February 16, 2017
The majority (79 percent) of workers say reliable and modern technology is more important to them than office aesthetics, while accessories such as ping pong tables, slides, hammocks and wacky office designs may look good in pictures, but they don’t necessarily make employees any happier or productive. The is according to a survey, conducted by storage firm Kiwi Movers, which found that 86 percent of UK adults who work in an office said fun features were of no specific value to their working life, 11 percent said they were nice-to-have and of some value and 3 percent said they were very valuable. The most popular office perks are those offer an immediate tangible benefit to the employee, but even so, as many as 23 percent don’t take advantage every day; while 71 percent overall said they’d like more space in their office and of those, 58 percent believe that could be achieved by removing non-essential items. The research also found that younger workers were more likely on average to take advantage of ‘environmental’ perks like chill out areas and recreational equipment.
February 10, 2017
This is the first of two responses to an excellent article by Antony Slumbers, in this instance offering that his views offer too conservative a view of how technology will shape the future of work. Dr Pangloss, the teacher of metaphysics in Candide, Voltaire’s hilariously sarcastic attack on Leibnizian optimism, offered a timeless and universal explanation of the most cruel and tragic events as “the best of all possible worlds”. I would argue however that far from creating a landscape of optimism, it facilitates a dismissal of all significant change as an irrelevance given that effectively we have no option other than to happily accept it. For example, whether property transitions to a service or remains locked in its existing institutional quagmire, it doesn’t matter. Either way its fine as it’s the best we can hope for. Accept it, happily. A Panglossian future only looks appealing if you’re –well, Dr Pangloss.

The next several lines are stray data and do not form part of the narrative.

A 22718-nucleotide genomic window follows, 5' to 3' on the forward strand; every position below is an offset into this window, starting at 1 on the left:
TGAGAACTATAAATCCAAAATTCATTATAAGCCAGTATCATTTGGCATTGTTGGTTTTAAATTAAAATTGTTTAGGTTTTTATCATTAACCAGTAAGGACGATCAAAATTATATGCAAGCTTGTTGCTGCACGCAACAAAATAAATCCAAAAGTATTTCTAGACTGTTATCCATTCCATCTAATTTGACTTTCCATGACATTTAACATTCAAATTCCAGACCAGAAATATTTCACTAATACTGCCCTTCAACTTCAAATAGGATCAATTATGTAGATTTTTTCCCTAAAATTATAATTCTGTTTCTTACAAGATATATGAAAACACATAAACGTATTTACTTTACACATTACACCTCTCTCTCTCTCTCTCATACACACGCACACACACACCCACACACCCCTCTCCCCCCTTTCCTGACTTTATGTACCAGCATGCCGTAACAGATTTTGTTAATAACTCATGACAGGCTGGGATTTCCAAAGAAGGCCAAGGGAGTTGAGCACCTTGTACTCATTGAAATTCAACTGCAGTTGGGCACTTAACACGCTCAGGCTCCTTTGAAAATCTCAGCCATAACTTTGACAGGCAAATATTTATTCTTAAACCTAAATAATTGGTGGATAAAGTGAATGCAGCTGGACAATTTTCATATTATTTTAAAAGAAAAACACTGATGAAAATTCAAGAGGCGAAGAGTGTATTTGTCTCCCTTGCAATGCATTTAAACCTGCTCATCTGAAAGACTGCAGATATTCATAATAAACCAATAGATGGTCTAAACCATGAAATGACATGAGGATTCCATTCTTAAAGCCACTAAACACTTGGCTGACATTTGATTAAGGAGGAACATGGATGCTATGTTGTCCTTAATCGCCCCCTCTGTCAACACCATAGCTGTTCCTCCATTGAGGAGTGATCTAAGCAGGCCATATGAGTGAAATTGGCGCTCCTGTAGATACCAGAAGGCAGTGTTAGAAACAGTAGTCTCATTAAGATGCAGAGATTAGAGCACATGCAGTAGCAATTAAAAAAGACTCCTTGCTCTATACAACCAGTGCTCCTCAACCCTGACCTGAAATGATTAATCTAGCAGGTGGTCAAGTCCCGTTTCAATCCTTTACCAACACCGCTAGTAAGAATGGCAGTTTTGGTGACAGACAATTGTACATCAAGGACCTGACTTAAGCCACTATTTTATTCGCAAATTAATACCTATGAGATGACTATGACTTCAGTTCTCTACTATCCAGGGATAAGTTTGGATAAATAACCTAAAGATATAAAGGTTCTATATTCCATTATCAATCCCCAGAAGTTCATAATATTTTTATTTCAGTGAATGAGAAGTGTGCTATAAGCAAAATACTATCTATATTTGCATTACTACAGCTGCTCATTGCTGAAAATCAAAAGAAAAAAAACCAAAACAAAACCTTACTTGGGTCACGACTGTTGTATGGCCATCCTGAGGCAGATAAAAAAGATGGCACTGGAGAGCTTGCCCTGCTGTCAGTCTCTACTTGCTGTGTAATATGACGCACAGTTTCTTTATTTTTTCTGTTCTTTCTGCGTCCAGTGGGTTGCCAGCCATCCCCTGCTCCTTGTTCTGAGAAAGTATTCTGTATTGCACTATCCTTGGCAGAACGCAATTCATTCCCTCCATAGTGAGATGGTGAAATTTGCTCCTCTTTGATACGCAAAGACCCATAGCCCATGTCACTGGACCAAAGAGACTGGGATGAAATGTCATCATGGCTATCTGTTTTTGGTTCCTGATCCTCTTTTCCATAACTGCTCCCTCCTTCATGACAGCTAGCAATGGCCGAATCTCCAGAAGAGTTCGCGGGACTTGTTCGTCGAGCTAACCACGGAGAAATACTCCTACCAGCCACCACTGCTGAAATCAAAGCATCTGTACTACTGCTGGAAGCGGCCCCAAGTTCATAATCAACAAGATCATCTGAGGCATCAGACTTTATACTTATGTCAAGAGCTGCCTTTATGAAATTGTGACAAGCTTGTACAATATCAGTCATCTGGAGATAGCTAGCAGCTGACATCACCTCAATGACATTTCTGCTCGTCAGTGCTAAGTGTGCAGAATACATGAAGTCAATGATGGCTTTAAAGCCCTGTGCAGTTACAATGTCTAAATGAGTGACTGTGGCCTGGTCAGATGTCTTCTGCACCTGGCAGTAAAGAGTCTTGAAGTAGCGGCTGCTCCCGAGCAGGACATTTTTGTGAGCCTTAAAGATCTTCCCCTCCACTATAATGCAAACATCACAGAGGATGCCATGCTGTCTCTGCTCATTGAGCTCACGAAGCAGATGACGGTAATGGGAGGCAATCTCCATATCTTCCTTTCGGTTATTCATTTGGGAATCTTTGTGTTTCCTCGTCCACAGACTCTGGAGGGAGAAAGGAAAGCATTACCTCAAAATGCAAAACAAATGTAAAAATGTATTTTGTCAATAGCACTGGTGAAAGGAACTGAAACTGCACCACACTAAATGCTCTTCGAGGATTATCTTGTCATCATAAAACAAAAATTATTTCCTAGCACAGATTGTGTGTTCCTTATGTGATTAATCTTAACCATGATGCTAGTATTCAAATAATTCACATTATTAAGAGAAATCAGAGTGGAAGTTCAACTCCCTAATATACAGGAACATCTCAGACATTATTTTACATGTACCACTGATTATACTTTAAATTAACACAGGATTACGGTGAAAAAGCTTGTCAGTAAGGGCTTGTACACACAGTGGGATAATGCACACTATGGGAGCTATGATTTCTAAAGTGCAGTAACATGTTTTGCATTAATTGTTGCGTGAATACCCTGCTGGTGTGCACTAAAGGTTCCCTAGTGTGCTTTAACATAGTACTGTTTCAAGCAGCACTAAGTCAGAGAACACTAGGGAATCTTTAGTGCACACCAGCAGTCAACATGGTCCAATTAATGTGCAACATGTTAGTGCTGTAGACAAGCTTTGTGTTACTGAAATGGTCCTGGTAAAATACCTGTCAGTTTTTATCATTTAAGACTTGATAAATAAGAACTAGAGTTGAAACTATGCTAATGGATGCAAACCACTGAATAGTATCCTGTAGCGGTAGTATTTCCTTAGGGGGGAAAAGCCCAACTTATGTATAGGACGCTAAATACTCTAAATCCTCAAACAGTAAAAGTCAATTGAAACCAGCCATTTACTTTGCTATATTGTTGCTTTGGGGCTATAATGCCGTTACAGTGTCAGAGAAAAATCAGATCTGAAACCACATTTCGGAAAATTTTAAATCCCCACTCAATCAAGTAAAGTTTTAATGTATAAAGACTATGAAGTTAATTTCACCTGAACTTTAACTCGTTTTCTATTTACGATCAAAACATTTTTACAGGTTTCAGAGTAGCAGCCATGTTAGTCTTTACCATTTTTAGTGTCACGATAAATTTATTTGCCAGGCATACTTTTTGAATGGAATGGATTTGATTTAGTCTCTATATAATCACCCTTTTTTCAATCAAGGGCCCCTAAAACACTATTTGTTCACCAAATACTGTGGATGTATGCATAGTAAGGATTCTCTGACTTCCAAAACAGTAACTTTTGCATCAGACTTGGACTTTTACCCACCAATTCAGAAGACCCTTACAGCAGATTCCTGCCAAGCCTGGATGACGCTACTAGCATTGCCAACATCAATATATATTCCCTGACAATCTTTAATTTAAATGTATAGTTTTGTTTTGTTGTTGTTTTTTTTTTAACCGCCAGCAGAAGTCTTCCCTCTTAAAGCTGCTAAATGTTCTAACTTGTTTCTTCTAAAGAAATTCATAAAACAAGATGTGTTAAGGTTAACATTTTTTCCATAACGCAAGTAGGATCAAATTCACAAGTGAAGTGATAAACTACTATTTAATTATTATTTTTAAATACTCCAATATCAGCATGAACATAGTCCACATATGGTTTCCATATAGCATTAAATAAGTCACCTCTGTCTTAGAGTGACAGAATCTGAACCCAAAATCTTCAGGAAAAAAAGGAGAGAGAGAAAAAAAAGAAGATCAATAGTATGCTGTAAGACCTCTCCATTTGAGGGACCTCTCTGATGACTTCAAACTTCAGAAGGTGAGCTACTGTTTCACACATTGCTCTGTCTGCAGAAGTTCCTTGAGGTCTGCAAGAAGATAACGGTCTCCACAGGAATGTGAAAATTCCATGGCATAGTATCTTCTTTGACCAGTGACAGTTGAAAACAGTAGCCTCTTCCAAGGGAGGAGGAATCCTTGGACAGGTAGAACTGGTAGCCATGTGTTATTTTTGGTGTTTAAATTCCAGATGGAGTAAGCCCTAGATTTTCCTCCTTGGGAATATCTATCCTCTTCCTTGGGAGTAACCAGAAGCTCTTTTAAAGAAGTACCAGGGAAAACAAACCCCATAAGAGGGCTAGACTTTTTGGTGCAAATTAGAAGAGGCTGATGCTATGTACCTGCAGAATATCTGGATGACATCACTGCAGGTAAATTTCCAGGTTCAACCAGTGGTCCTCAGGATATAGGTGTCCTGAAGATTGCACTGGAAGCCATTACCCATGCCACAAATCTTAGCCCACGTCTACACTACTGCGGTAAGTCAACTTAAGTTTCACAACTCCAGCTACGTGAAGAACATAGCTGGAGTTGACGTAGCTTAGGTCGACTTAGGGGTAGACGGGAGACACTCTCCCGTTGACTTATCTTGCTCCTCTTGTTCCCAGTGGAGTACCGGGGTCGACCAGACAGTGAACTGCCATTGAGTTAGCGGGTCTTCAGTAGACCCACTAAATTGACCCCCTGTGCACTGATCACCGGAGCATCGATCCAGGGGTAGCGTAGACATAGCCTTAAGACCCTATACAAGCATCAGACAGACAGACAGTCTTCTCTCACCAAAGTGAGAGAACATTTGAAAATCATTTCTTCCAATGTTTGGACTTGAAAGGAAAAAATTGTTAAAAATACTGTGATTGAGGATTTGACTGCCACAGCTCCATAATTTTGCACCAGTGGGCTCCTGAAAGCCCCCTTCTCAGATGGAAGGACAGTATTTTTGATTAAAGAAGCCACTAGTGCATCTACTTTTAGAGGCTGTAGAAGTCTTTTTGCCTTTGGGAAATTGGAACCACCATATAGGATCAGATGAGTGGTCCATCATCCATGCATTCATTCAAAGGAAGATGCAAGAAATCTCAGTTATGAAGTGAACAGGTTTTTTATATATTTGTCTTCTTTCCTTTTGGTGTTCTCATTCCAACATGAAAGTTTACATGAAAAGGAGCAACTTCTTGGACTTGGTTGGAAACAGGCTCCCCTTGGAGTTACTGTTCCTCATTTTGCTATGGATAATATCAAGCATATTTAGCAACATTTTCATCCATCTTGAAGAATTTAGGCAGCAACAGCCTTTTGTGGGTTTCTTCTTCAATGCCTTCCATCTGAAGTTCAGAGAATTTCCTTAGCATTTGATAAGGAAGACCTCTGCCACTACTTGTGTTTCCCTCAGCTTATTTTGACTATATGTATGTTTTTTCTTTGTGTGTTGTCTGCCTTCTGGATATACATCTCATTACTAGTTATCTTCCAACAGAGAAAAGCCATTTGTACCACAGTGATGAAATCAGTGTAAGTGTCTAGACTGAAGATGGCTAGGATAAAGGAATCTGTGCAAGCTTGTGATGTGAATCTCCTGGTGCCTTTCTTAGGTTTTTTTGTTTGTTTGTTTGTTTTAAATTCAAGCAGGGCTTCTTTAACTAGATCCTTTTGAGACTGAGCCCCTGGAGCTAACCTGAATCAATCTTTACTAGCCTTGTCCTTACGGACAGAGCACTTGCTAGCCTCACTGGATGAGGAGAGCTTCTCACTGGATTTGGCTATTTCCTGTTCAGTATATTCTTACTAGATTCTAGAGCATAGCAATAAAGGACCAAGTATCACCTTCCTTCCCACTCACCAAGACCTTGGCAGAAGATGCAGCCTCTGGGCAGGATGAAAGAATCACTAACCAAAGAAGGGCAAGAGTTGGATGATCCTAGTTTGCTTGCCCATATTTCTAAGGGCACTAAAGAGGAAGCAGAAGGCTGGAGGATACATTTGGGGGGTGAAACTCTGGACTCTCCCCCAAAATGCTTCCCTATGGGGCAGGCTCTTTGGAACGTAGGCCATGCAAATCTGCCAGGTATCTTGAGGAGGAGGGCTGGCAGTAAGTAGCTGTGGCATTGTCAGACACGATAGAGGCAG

February 10, 2017